Dark Archive

My current party:
Spell-less Bloodrager
Greatsword wielding Warpriest
Unchained Rogue
Kensai Magus
Unchained Monk
Unchained Monk
Every PC primarily uses a melee weapon in combat, and we're lacking in buffs.

Between the bloodrager, magus, and and one of the monks, we have a total charisma score of 15. Nobody in the party has a positive modifier. Somewhat thankfully, it's not a particularly roleplay heavy campaign.


The Mad Comrade wrote:
Lady-J, do you mean the pre errata scarred witch doctor? Those were awesome.

ya


Pathfinder Adventure Path, Lost Omens, Rulebook Subscriber

Our current party

Slayer
Ravener Hunter (Volcanoe) Sanctified Slayer Inquisitor
Ravener Hunter (Life) Sanctified Slayer Inquisitor
Relic Hunter Inquisitor
Black Asp Unchained Monk of the Mantis/Scout Unchained Rogue
Black Asp Unchained Monk of the Mantis/Nature Fang Druid

We all follow Achaekek. =)


Many, many years ago, I pitched this idea to the group I played with, and surprisingly, they went for it. All of the characters would be self-based characters, but with a twist. The rest of the group would create the character for you. They would all decide on your race, class, and stats. You got to pick your own proficiencies (this was AD&D, 2e), gear, and spells. The premise was something like the D&D cartoon of old: a powerful force has pulled you to another realm, and in the process, you have become this race and class.

It took several days to come up with characters for everyone, but it turned out to be a lot of fun for everyone. I was DMing, so I didn't get a character, but it was also an interesting way to see how the group viewed each other.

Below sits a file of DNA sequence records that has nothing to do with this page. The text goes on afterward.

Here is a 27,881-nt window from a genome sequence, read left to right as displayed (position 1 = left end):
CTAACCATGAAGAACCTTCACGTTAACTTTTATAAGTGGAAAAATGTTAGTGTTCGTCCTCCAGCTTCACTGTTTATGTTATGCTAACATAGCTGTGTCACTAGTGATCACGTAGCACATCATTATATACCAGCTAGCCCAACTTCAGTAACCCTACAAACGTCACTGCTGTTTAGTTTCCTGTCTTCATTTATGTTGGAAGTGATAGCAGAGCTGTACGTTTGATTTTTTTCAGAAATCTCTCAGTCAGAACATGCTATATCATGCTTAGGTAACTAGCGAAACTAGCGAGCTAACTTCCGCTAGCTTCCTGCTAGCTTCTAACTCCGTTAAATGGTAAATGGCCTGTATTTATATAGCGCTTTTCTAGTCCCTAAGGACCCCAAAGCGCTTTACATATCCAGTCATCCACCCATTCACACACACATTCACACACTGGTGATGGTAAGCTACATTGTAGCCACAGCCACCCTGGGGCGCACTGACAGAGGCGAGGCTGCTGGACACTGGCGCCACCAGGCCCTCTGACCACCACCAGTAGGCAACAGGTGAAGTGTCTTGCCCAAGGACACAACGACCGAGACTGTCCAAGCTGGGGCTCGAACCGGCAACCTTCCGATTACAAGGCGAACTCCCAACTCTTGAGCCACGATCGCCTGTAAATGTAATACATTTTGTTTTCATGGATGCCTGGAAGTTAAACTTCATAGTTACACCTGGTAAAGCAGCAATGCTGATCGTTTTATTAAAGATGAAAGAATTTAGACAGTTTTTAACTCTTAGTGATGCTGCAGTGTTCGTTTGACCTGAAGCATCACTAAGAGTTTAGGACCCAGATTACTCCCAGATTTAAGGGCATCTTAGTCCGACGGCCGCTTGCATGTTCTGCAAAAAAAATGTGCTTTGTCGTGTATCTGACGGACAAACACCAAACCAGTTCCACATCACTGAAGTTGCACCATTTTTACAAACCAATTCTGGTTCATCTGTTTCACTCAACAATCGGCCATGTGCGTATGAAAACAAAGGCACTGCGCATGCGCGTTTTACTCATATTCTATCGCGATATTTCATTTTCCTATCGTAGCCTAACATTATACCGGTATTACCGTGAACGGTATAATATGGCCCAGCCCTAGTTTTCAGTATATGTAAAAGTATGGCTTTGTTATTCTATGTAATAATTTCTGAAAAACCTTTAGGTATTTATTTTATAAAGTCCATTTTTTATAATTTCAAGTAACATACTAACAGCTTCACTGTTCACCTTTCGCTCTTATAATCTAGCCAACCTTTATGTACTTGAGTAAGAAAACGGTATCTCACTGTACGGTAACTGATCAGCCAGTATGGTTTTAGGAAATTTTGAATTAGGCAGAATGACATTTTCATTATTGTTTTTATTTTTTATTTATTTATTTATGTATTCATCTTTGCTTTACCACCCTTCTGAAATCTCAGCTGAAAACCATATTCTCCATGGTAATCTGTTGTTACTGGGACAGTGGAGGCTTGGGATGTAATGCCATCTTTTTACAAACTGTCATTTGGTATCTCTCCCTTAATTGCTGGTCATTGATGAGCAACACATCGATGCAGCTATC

I've done a party where everyone was ninjas, though we didn't all have the ninja class, just the title, and ninja-like stealth builds.

We featured a bard/dragon disciple (me), a necromancer wizard, a four-armed alchemist, and an actual ninja. The Stealth Synergy teamwork feat was the heart of our team (though the first time we tried using it, everyone rolled a 1, and we ended up tripping over each other and all falling face-first onto the sleeping drow matron).


Pathfinder Rulebook Subscriber

Game: Monsters, Monsters (Flying Buffalo)

Premise: Goblins raiding a farm village

Players: the goblins

DM: JDWebster (of Fenious Fingers fame)

Plot: Raid the village armed with rocks and sharpened sticks, looking for food, weapons, anything not nailed down, crowbar to pry up things that are nailed down! (paraphrase of the actual handout!)

When a character died, another goblin appeared and you started again. My 3rd goblin went around looting the dead goblins, but was too slow to escape the farmer's cat! 6+ hours of futility and your friends rooting against you. A lot of fun.